In the midst of a pandemic and impenetrable racial discord, truth dictates that there are unparalleled challenges to the framework of what it means to be American — living in America — and the need to tackle an array of equity challenges. And as we look into that self-reflecting mirror, a decision is made. A decision as to where we place our feet, to stand up, to be planted. In doing so, Americans, regardless of societal differences, decide what can be done to reverse the country’s injurious trajectory while staying drenched in one’s core beliefs.

So, what is the role of social justice adherents in this quagmire? How do the evolving national dynamics define social justice initiatives, especially at the local level?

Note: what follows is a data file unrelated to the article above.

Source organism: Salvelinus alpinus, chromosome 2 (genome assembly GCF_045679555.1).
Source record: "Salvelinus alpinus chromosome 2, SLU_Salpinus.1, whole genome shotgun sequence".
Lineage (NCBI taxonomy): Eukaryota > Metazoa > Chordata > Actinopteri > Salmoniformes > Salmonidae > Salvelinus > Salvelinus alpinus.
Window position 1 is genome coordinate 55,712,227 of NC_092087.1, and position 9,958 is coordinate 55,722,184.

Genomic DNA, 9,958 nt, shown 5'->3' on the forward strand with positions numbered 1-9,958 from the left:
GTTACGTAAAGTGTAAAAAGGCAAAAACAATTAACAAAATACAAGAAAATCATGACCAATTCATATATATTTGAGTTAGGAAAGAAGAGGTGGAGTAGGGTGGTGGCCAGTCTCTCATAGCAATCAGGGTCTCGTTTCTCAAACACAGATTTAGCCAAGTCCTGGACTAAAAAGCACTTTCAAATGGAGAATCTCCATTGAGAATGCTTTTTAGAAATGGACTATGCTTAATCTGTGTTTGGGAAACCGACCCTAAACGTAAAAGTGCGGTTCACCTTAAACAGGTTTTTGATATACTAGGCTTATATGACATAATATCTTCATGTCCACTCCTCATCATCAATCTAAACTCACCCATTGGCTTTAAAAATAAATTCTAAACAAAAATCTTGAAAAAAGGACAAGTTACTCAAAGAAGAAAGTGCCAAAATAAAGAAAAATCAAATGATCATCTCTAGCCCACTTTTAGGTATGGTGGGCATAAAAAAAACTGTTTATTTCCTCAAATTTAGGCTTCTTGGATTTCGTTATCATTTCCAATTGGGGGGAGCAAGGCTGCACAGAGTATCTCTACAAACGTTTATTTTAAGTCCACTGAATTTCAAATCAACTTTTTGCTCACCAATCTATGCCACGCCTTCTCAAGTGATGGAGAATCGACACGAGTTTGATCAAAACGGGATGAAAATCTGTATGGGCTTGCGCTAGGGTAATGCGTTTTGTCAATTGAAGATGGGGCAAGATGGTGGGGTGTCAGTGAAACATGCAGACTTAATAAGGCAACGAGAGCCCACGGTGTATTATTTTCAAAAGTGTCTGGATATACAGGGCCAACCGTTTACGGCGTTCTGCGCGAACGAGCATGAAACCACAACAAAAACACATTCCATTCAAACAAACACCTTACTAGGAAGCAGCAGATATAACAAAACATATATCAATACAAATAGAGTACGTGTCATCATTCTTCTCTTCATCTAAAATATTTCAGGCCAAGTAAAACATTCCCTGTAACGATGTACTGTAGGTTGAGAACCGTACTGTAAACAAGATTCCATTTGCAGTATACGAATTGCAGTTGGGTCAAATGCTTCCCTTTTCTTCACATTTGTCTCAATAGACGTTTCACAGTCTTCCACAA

Tackling such questions requires the recognition that everyone is overtly influenced by national events, even if those episodes are not prevalent in one’s local community. Local attitudes are intractably defined by viewpoints framed on national issues. Community views on policing, racism, health, housing and economic equity or disparities are framed viewpoints that are reactions to national perspectives. While there is a bifurcation of thought stemming from national versus local reaction to most newsworthy events, theft cannot be the solution.

William Berry Jr., of Auburn, is a retired senior-level university administrator with over 33 years of service at various institutions. He currently serves as a consultant on issues centering on equity, inclusion, diversity and retention-oriented customer service while continuing his stance as an activist scholar commenting on a variety of social justice issues. He publishes aaduna, a global, online multicultural literary and visual arts journal, and is current chair of the Auburn-based Harriet Tubman Center for Justice and Peace board. He can be reached at